Poster Details P173. CHEMOSYNTHETIC LIVERS: EVALUATING PLAUSIBLE DRUG-DRUG INTERACTIONS RELATING TO METABOLITE SUPPRESSION OR ATTENUATION Mukund S. Chorghade, Empiriko Corporation, Newton, MA, USA P174. LONG-LASTING INHIBITION OF INTESTINAL ABSORPTIVE TRANSPORTER OATP2B1 BY FRUIT JUICE Yukiko Murata, Kanazawa University, Kanazawa, Japan P175. DRUG-DRUG INTERACTION SIMULATIONS OF TIMEDEPENDENT CYP2C19 INHIBITION ON OMEPRAZOLE AND PROGESTERONE FROM IN VITRO METABOLISM DATA USING SIMCYP SIMULATOR Jinrong Liu, Abbott laboratories, Abbott Park, IL, USA
P186. TIME-COURSE OF CYTOCHROME P450 (CYP450) INDUCTION IN CULTURED HUMAN HEPATOCYTES: EVALUATION OF ACTIVITY AND MRNA EXPRESSION PROFILES FOR SIX INDUCIBLE CYP450 ENZYMES David B. Buckley, XenoTech, LLC, Lenexa, KS, USA P187. TRANSCRIPT REGULATION OF 42 ADME GENES BY PROTOTYPICAL INDUCERS IN HUMAN HEPATOCYTES Timothy Moeller, Celsis In Vitro Technologies, Baltimore, MD, USA P188. TRACING CYP INDUCTION: A NOVEL APPROACH TO MEET FDA RECOMMENDATIONS ON DRUG-DRUG INTERACTIONS Hinnerk Boriss, Sovicell GmbH, Leipzig, Germany P189. PREDICTION OF CLINICAL CYP3A4 INDUCTION USING POOLED HUMAN HEPATOCYTES ON CELL ARRAY 3DCULTURE PLATE FOR DRUG-METABOLIZING ENZYME INDUCTION STUDIES IN DRUG DISCOVERY Jiro Kuze, Taiho pharmaceutical co., ltd, Tsukuba, Japan
ENVIRONMENTAL TOXICOLOGY (P176 – P183) P176. XENOBIOTIC DETOXIFICATION FROM AN ENVIRONMENTAL PERSPECTIVE: THE ROLES OF MICROBIAL ARYLAMINE N-ACETYLTRANSFERASES Sotiria Boukouvala, Democritus University of Thrace, Alexandroupolis, Greece P177. PROTECTION AGAINST SODIUM ARSENITE – INDUCED TOXICITY IN RATS BY NONI EXTRACT (MORINDA CITRIFOLIA LINN.) Olufunke E. Ola-Davies, University of Ibadan, Ibadan, Nigeria P178. HEPATIC GENE EXPRESSION PROFILES FROM RATS EXPOSED IN UTERO AND/OR THROUGH LACTATION TO MIXTURES OF ENVIRONMENTAL CONTAMINANTS Cathy Cummings-Lorbetskie, Health Canada, Ottawa, ON, Canada P179. DEVELOPMENTAL EFFECTS OF MALATHION EXPOSURE ON LOCOMOTOR AND EXPLORATORY ACTIVITIES IN WISTAR RAT Pacôme Kouadio N'Go, Unit of Clinic and Cognitive Neuroscience and Health, Faculty of Sciences, Kenitra, Morocco P180. EVIDENCE OF ELEVATED PHTHALATE ESTER LEVELS IN FIN AND SHELL FISH FROM EPE AND LAGOS LAGOON, NIGERIA Aina O. Adeogun, University of Ibadan, Ibadan, Nigeria P181. FUNCTIONAL IMPAIRMENT OF MUSCLE GLYCOGEN PHOSPHORYLASE BY MERCURY Ximing Xu, Univ Paris Diderot, Paris, France P182. FIRST EVIDENCE OF ENDOCRINE DISRUPTION IN TILAPIAS FROM OGUN RIVER, NIGERIA Oju R. Ibor, University of Ibadan, Ibadan, Nigeria P183. SPERMATOZOA MORPHOLOGY AND CHARACTERISTICS OF SPONDIA MOMBIN.L.(ANACARDIACEAE) PROTECTED MALE WISTAR RATS EXPOSED TO SODIUM ARSENITE Olumide S. Ajani, UNIVERSITY OF IBADAN, Ibadan, Nigeria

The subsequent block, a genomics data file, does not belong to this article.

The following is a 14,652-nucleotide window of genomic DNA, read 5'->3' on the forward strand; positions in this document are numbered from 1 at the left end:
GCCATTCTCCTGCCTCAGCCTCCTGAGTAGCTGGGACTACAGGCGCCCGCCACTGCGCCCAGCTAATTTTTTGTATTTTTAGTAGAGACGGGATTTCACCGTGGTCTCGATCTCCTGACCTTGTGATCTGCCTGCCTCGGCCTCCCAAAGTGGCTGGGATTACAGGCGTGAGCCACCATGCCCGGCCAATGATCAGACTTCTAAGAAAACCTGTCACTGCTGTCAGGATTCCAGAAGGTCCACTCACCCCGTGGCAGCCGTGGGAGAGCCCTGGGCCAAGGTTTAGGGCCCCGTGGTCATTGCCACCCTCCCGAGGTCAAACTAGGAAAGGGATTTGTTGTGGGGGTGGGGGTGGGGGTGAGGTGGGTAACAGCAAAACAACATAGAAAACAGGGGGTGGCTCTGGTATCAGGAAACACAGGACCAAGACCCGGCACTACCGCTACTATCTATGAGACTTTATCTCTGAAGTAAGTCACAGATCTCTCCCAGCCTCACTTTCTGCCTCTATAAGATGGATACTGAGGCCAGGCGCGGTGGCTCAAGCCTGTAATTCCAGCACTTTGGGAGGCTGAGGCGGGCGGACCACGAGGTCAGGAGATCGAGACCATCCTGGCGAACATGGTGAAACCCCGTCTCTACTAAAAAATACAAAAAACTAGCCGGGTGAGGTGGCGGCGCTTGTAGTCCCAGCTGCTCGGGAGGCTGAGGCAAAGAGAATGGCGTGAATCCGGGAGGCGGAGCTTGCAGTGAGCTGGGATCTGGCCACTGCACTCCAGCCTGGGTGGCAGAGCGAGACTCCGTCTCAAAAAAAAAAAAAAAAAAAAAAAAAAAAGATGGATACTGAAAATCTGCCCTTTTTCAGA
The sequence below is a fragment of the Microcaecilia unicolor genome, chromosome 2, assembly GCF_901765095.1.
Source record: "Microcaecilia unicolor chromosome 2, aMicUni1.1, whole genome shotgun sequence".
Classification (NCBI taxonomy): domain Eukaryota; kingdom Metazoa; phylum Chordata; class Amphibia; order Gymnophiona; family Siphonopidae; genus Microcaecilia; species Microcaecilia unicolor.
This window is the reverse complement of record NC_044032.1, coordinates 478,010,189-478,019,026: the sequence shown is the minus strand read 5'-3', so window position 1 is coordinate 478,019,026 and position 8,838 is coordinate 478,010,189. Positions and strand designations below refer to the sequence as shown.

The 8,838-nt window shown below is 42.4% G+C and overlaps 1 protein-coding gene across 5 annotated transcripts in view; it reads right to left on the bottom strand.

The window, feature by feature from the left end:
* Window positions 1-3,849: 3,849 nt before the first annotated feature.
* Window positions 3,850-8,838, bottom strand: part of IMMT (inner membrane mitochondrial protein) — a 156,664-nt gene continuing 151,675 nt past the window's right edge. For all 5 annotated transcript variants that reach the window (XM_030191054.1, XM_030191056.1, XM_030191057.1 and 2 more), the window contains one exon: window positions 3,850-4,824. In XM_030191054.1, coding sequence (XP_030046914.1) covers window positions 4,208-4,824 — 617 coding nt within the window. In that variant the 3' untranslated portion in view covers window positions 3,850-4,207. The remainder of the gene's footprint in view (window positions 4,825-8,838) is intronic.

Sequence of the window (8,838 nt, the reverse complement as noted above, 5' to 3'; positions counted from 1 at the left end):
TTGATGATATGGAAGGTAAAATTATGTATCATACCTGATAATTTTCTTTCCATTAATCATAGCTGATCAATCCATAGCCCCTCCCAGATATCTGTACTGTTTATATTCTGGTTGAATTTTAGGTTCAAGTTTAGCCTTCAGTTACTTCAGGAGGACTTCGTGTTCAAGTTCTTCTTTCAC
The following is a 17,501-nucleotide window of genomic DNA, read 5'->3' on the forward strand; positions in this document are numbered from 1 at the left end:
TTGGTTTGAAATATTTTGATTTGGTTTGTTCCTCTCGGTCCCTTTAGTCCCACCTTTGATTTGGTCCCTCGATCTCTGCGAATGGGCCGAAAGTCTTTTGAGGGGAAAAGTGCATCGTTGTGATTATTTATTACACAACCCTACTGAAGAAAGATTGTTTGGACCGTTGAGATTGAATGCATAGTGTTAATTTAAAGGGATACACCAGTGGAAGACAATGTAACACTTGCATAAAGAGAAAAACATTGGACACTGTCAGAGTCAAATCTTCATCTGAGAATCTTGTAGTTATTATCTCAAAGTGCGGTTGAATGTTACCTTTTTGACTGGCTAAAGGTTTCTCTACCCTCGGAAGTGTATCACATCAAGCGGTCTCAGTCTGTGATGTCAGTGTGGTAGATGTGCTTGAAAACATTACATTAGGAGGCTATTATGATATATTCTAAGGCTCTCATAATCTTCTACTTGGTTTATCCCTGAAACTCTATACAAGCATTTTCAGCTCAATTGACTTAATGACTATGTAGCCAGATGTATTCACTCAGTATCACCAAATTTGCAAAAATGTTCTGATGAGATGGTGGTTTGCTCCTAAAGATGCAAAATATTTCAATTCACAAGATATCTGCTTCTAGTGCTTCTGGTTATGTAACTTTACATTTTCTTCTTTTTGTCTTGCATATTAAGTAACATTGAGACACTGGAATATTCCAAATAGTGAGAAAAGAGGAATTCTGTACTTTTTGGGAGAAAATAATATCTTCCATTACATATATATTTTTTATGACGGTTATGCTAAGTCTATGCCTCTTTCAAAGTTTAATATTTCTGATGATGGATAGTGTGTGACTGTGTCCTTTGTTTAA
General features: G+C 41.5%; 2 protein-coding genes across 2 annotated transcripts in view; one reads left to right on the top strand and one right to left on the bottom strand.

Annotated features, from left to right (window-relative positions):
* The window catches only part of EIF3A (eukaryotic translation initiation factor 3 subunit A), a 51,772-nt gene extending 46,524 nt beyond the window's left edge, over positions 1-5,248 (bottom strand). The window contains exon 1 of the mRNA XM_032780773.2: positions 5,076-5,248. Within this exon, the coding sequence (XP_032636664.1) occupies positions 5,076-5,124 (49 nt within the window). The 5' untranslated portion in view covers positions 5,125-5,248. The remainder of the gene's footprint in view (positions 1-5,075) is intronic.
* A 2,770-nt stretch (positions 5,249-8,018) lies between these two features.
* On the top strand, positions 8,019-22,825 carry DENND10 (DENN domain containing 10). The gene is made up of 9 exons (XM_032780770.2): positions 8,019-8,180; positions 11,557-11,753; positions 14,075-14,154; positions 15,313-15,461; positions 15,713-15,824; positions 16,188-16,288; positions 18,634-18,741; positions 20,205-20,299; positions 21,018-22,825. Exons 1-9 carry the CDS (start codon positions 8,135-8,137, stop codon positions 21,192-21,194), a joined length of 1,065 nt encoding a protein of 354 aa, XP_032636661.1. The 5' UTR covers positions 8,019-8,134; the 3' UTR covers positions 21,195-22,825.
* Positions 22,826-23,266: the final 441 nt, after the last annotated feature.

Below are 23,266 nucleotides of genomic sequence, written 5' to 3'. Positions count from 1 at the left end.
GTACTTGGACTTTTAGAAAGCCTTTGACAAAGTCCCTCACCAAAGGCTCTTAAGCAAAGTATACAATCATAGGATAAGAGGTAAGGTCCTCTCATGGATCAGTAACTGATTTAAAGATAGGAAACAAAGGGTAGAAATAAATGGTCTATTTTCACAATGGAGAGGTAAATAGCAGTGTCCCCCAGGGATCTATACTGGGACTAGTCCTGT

ENZYME INHIBITION/INACTIVATION (P190 – P205) P190. ESOMEPRAZOLE MODIFIES HEME IN HUMAN LIVER MICROSOMES: PRELIMINARY HIGH-RESOLUTION MASS SPECTROMETRIC EVIDENCE FOR THE MECHANISM OF INACTIVATION OF CYTOCHROME P450 Andrew Parkinson, XPD Consulting, Shawnee, KS, USA P191. POTENT INHIBITION OF HUMAN SULT1E1 BY TRICLOSAN Katie Jo Rohn-Glowacki, University of Alabama at Birmingham, Birmingham, AL, USA P192. ENZYME-SPECIFIC INHIBITION OF HUMAN GLUTATHIONE TRANSFERASES BY NAPHTHALENE ANALOGUES OF 1-CHLORO-2,4-DINITROBENZENE Hilary Groom, University of Guelph, Guelph, ON, Canada P193. INDUCTION POTENCY AND INHIBITORY EFFECT OF A NOVEL DEOXYURIDINE TRIPHOSPHATASE INHIBITOR, TAS114, ON DRUG-METABOLIZING ENZYMES IN HUMANS: IN VITRO AND IN VIVO STUDIES Kunihiro Yoshisue, Taiho Pharmaceutical Co. Ltd., Tokushima, Japan P194. EVALUATION OF TIME-DEPENDENT INHIBITION OF CYP3A4 IN PLATED AND SUSPENDEND HUMAN HEPATOCYTES BY MODEL INHIBITORS J. George Zhang, Corning Life Sciences, Woburn, MA, USA P195. EVALUATION OF SANDWICH CULTURED HUMAN HEPATOCYTES (SCHH) AS AN IN VITRO MODEL TO ASSESS TIME DEPENDENT INHIBITION (TDI) OF CYTOCHROME P450 3A4 Aneesh Arvind Argikar, Temple University, Philadelphia, PA, USA P196. RELATIONSHIP OF PASSIVE PERMEABILITY AND CYTOCHROME P450 (CYP) 3A4 INHIBITION Ling Li, Lexicon Pharmaceuticals Inc, The Woodlands, TX, USA P197. DEVELOPMENT AND VALIDATION OF AN IN VITRO, SEVEN-IN-ONE CYTOCHROME P450 ASSAY FOR EVALUATION OF BOTH DIRECT AND TIME-DEPENDENT INHIBITION Uwe Fuhr, University of Cologne, Cologne, Germany
ENZYME BIO-ENGINEERING (P184) P184. A NOVEL CANCER SUICIDE GENE THERAPY COMBINING THE IMPROVEMENT OF CYCLOPHOSPHAMIDE TUMOR CYTOTOXICITY AND THE DEVELOPMENT OF AN ANTI-TUMOR IMMUNE RESPONSE Walid Touati, INSERM U775, Paris, France
ENZYME INDUCTION (P185 – P189) P185. EVALUATION OF “R3” AND RELATIVE INDUCTION SCORES (RIS) DERIVED FROM ENZYME ACTIVITY AS PREDICTORS OF CYP3A4 INDUCTION RESPONSE IN VIVO J. George Zhang, Corning Life Sciences, Woburn, MA, USA